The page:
Rahul Gandhi arrested over land conflict

NEW DELHI Thu May 12, 2011 2:30pm IST

Rahul Gandhi (R), Member of Parliament and son of ruling Congress party chief Sonia Gandhi, gestures to a villager during his visit to Parsaul village after Saturday's clash between farmers and police in Gautam Buddha Nagar district of Uttar Pradesh May 11, 2011. REUTERS/Parivartan Sharma

Rahul Gandhi (R), Member of Parliament and son of ruling Congress party chief Sonia Gandhi, gestures to a villager during his visit to Parsaul village after Saturday's clash between farmers and police in Gautam Buddha Nagar district of Uttar Pradesh May 11, 2011.

Credit: Reuters/Parivartan Sharma

Related Topics

Rajalakshmi (C), 28, smiles after winning the Miss Wheelchair India beauty pageant in Mumbai November 26, 2014. REUTERS/Danish Siddiqui

Miss Wheelchair India

Seven women from across India participated in the country's second wheelchair beauty pageant, which aims to open doors for the wheelchair-bound in modelling, film and television, according to organisers  Slideshow 

NEW DELHI (Reuters) - Rahul Gandhi, the heir-apparent of Congress party, was briefly arrested after he joined farmers protesting against land being taken over for a $2 billion highway, underscoring how land disputes are emerging as a political issue.

Gandhi, seen as a prime minister-in-waiting, was held late Wednesday for two hours under preventive detention laws in Uttar Pradesh before being bailed and escorted by police to New Delhi, sparking off more protests.

Gandhi had abandoned his security detail and rode pillion on a motorcycle to Bhatta Parsaul village, where a week-long agitation against the highway Agra has intensified after police shot dead two protesters.

NDTV reported on its website that farmers were paid a little over 800 rupees ($18) per square metre for the land on which six townships are to be built alongside the highway. That same land was sold to developers for 3,200 rupees a square metre and resold as residential plots for 14,000 rupees a square metre.

"I feel ashamed to call myself Indian after seeing what has happened here. The (state) government here has unleashed atrocities on its own people," Gandhi said at the protest site.

Congress supporters across cities in Uttar Pradesh held demonstrations on Thursday against Gandhi's arrest and scores were detained as they blocked roads and railway lines, underscoring how the issue could spiral.

Ahead of a 2014 general election, the left-of-centre Congress is increasingly taking the side of farmers and others whose lands have been taken over for the highways, utilities and factories needed to power India's near 9 percent growth.

Gandhi has set his sights on resurrecting Congress in time for state polls next year, pitting him against Mayawati, the fiery chief minister.

A POLITICAL FOOTBALL

Congress hopes to tap into farmers' discontent, intensified by rising income inequalities between cities and villages, to strengthen Congress and shed its dependence on fickle allies to rule in New Delhi.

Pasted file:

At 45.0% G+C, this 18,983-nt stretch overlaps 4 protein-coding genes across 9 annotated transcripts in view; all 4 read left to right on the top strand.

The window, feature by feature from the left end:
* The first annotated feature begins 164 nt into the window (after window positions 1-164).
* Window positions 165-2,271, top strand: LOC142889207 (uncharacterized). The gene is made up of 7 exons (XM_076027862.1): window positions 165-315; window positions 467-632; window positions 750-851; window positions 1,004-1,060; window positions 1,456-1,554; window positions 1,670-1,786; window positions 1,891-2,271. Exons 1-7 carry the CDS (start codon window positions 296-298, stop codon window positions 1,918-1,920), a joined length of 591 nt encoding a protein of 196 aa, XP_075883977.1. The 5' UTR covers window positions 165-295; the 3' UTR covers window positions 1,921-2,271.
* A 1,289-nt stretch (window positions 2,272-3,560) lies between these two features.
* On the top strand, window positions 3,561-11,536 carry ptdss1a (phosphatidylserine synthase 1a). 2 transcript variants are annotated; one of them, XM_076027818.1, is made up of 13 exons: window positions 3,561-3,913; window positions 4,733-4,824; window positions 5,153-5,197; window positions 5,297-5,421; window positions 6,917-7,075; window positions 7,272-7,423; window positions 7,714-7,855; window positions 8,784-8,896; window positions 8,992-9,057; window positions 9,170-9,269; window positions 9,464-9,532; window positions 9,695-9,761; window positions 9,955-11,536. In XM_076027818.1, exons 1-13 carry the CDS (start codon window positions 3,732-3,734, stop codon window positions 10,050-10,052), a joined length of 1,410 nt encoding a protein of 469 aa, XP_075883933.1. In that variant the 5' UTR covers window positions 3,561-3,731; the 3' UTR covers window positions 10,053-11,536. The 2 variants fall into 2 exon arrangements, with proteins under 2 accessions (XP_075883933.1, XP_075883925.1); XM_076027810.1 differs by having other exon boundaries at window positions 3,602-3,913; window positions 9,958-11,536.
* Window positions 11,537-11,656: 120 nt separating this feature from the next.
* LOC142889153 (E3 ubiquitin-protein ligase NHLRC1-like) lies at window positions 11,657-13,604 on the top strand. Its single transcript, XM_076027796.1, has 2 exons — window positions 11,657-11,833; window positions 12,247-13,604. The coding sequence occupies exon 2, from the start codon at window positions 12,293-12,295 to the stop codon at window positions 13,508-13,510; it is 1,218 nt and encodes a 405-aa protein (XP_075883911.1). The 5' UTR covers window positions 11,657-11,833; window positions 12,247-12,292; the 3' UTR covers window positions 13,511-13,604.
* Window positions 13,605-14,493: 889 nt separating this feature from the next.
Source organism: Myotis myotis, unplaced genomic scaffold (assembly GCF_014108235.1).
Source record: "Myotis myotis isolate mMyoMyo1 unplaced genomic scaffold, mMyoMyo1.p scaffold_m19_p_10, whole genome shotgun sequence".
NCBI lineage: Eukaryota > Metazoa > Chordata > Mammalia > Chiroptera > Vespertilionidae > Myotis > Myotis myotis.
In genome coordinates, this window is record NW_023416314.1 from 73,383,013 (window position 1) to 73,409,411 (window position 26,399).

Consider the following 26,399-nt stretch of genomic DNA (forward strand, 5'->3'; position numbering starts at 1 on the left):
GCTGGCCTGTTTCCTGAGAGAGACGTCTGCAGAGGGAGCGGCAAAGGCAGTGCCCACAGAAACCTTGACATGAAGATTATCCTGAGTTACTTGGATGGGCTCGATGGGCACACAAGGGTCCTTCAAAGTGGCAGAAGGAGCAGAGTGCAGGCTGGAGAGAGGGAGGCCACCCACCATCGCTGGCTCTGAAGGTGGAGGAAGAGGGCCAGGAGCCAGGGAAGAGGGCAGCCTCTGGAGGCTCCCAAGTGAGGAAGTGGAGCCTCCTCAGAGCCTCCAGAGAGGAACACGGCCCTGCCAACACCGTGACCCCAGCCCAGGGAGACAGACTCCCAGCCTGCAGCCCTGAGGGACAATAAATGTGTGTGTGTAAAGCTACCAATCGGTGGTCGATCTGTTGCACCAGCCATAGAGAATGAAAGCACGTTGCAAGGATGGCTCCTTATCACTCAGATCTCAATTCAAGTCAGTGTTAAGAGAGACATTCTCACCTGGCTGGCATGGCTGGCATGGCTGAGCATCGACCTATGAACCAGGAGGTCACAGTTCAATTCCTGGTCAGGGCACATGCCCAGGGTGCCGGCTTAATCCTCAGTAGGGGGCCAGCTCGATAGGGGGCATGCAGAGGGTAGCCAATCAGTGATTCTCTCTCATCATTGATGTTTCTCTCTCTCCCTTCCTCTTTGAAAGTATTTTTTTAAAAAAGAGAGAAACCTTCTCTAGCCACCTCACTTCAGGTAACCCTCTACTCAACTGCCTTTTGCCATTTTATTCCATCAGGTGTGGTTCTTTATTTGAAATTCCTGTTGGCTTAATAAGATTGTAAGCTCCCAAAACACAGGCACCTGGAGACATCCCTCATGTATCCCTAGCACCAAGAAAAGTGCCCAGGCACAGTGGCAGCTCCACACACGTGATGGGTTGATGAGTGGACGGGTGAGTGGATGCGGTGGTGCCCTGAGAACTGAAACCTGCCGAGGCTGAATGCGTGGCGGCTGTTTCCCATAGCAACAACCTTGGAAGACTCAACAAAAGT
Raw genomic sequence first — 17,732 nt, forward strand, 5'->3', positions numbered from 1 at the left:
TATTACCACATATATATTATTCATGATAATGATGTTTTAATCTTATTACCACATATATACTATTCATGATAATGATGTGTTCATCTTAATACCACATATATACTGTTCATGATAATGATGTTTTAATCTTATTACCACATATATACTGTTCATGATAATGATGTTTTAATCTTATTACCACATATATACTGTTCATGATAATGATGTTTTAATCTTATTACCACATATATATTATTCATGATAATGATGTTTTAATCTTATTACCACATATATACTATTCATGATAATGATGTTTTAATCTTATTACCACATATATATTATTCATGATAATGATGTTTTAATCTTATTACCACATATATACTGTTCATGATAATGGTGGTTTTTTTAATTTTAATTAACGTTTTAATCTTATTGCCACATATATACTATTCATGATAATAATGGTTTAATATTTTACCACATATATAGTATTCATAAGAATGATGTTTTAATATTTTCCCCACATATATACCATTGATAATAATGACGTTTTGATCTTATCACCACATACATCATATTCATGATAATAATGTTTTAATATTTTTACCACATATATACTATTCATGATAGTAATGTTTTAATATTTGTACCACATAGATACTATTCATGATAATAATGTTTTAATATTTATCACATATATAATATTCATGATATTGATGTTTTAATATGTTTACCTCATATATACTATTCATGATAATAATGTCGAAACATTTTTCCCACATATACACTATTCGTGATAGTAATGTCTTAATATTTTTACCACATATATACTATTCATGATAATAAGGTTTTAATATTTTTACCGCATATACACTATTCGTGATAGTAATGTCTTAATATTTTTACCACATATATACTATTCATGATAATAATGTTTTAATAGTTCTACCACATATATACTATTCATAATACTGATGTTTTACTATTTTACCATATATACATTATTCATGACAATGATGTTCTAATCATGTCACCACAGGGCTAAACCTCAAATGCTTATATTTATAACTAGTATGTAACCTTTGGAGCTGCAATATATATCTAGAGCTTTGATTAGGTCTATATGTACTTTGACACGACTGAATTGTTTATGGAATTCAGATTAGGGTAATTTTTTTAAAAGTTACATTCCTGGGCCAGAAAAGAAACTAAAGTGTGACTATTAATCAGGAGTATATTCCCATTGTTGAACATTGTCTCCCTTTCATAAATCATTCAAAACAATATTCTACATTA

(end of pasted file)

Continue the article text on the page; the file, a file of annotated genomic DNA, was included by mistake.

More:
Land conflicts have the potential of unseating governments, especially since colonial era laws allow the state to take over land without compensation to owners.

A 34-year-old Communist rule in West Bengal state looks set to end as voters punish it for a badly implemented plan to seize land to rapidly industrialise the state.

"Land has been the most contentious issues without a resolution. As something that can be exploited for political gains, land presents an opportunity," said Abheek Baruah, chief economist at HDFC Bank.

Uttar Pradesh is key to controlling power in New Delhi, as it is India's most populous state, sending the largest block of lawmakers to parliament, but Congress is a minor player there.

"They (Congress) are seeking an opportunity to re-enter Uttar Pradesh.But I don't see any great resurgence there (and) they are feeling desperate," said Sudha Pai, professor of politics at New Delhi's Jawaharlal Nehru University.

The protests in Uttar Pradesh are the latest in a series across India over attempts to acquire land for industry, which have delayed multi-billion dollar investment plans by firms like ArcelorMittal and Tata Steel.

Such protests forced the government in August to scrap Vedanta Resources' plans to mine bauxite from land held sacred by indigenous people in Orissa.

Gandhi had visited Orissa days after the project was killed, hailing the victory for the protesters and promising them he would be their voice in the corridors of power in New Delhi.

(Additional reporting Alka Pande in LUCKNOW; Editing by Sanjeev Miglani)

FILED UNDER:

Reuters Showcase

Kashmir Attack

Kashmir Attack

Ten dead in Kashmir's worst militant attack in more than a year.  Full Article 

New Twist

New Twist

CBI says girls found hanging from tree in Badaun killed themselves.  Full Article 

Bird Flu Strain

Bird Flu Strain

Bird flu outbreak in India caused by strain humans can contract - OIE.  Full Article 

Cricketing Tragedy

Cricketing Tragedy

A sport left heartbroken by death of Hughes  Full Article 

Reuters Poll

Reuters Poll

GDP growth to slow to 5.1 pct, but no rate cut yet - Reuters Poll.  Full Article 

Racial Unrest

Racial Unrest

Protests in Ferguson, elsewhere dwindle after two nights of unrest.  Full Article 

Suicide Blast

Suicide Blast

Suicide bomber kills five in attack on British embassy car in Kabul - officials.  Full Article 

A Minute With: Nandita Das

A Minute With: Nandita Das

A telephone interview with actress Nandita Das.  Full Article 

Jamini Roy

Jamini Roy

Photo Gallery – Bengali household name Jamini Roy’s paintings  Full Article 

Reuters India Mobile

Reuters India Mobile

Get the latest news on the go. Visit Reuters India on your mobile device.  Full Coverage